Control and Anger – Part II

I can control all of these factors, but I will become angry or less angry, or have other negative emotions in greater or lesser amounts when these expectations are not met, depending upon my conscious understanding of the subtleties of my expectations. In this case the need has a shorter cycle than the want, hence is more imperative. Fortunately, expectations can better be understood when we think of them as being either want based, or need based. In short, they and our reactions to them can be modified when you understand these critical aspects. Doing this neutralizes the impact of an unmet expectation. Doing this puts me firmly in control of my emotional reactions.

This is the second of a series of articles on control and anger. Please read the previous article (Part I) before reading this one. To continue with the discussion of wants vs. needs…
I can control all of these factors, but I will become angry or less angry, or have other negative emotions in greater or lesser amounts when these expectations are not met, depending upon my conscious understanding of the subtleties of my expectations. In this case the need has a shorter cycle than the want, hence is more imperative.

Fortunately, expectations can better be understood when we think of them as being either want based, or need based. In short, they and our reactions to them can be modified when you understand these critical aspects. Doing this neutralizes the impact of an unmet expectation. Doing this puts me firmly in control of my emotional reactions.
Here’s a different scenario; one that’s a little trickier. Suppose you come to my office for a visit. I tell you that the next time you come, I’ll give you three dollars. A week goes by and you think about getting three dollars. You probably think, “What do I have to do to get three dollars?” or “What’s he up to?” These are all expectations at work, but in this case, they are irrelevant, because when the day arrives and you come back to my office, I give you three dollars, as promised. You feel happy because you got the money “as expected.” Because of the small amount of money, probably this was more of a want, not a need. You might be suspicious because most people don’t give away three dollars, but nonetheless, you have at least some contentment because the expectation was gratified.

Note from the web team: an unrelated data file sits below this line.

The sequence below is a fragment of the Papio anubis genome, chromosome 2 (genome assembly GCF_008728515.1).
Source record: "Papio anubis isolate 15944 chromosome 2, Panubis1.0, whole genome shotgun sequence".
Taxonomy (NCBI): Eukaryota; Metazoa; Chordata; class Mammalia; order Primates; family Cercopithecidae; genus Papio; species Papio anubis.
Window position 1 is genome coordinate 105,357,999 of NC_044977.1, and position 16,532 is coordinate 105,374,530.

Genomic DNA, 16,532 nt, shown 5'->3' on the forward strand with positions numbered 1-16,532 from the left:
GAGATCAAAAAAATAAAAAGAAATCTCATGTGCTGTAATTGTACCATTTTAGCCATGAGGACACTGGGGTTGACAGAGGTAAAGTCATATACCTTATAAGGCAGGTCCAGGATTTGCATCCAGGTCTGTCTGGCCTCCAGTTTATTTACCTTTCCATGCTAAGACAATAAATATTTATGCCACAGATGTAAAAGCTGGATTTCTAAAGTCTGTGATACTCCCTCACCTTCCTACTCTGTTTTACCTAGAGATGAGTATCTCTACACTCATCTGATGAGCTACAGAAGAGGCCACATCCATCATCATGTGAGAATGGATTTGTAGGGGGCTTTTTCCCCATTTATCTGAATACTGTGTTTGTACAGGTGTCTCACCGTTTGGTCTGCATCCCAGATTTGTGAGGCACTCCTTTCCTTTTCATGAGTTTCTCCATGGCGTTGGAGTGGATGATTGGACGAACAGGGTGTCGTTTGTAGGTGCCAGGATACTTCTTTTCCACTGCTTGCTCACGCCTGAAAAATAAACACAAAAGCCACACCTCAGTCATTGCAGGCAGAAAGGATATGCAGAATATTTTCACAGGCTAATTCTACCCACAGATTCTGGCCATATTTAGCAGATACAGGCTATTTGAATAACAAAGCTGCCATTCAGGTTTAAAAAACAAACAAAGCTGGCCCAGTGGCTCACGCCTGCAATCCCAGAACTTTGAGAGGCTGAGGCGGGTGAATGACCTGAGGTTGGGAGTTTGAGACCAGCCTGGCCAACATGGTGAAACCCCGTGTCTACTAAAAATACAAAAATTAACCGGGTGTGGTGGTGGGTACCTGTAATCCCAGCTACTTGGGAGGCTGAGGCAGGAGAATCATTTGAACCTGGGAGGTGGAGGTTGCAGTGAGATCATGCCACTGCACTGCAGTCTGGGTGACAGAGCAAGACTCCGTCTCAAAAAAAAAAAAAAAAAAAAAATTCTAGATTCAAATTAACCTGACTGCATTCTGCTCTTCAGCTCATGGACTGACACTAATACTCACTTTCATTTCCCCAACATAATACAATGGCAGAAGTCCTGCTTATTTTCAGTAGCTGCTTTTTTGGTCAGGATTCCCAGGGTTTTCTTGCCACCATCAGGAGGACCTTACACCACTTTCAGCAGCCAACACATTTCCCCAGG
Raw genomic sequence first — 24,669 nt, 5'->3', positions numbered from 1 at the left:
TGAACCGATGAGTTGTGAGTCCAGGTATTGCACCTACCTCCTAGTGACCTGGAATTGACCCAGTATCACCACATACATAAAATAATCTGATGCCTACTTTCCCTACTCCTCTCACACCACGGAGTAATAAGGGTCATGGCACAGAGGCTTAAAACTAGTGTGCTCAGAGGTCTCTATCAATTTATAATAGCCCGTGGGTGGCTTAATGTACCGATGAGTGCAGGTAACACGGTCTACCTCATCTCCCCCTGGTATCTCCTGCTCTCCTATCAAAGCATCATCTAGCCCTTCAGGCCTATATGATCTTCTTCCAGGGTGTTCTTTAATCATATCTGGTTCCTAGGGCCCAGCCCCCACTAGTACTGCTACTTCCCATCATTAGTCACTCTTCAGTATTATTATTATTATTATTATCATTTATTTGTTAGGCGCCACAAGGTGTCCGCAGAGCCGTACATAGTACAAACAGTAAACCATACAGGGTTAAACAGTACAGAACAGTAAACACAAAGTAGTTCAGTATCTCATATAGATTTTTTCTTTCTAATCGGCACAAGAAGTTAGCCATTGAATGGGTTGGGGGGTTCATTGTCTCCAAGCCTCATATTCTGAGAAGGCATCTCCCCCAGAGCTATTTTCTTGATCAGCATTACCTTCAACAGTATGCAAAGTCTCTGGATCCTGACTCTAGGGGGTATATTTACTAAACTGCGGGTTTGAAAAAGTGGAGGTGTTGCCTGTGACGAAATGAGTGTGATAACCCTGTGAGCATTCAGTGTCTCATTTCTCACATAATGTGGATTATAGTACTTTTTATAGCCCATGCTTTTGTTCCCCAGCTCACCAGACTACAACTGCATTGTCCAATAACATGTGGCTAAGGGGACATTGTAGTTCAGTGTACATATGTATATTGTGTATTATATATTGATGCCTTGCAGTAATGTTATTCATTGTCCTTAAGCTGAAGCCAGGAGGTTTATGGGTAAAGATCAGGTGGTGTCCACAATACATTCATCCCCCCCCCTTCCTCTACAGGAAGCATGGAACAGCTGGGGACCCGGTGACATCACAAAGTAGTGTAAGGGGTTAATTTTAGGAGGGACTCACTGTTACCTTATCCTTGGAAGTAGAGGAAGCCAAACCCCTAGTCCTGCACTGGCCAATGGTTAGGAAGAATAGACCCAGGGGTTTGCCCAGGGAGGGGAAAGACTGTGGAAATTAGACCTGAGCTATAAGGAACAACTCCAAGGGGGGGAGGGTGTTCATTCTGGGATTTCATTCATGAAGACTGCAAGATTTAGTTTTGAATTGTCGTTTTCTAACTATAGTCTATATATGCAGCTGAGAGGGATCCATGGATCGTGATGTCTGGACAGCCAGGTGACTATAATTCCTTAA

Now suppose that when you came to my office expecting three dollars, instead, I gave you five dollars. Now, not only are your wants (expectations) met, but they were exceeded. You might be even happier than you expected had you just received three dollars. Let’s go the other way. Suppose, instead of giving you either three or even five dollars, I only gave you one dollar. You would be disappointed and a little bit something else (sad, angry, hurt, anxious, suspicious) because your expectations were not met.
But wait a minute. You still got a dollar for doing nothing other than showing up. When compared to getting three dollars, one dollar is paltry and not as rewarding, even potentially frustrating. But when compared to getting nothing, one dollar is pretty good. In sum, had you thought to suspend or to have no expectations, five dollars would have been really good, three dollars would have been good, one dollar would have been sort of good, but no dollar still would have been OK. The major differences in your reactions have to do with how you set up the expectations. Think things through before reacting.
 Written By: Steven Griggs, Ph.D.
Initially posted on 6/04/2010

Leave a Reply

Your email address will not be published. Required fields are marked *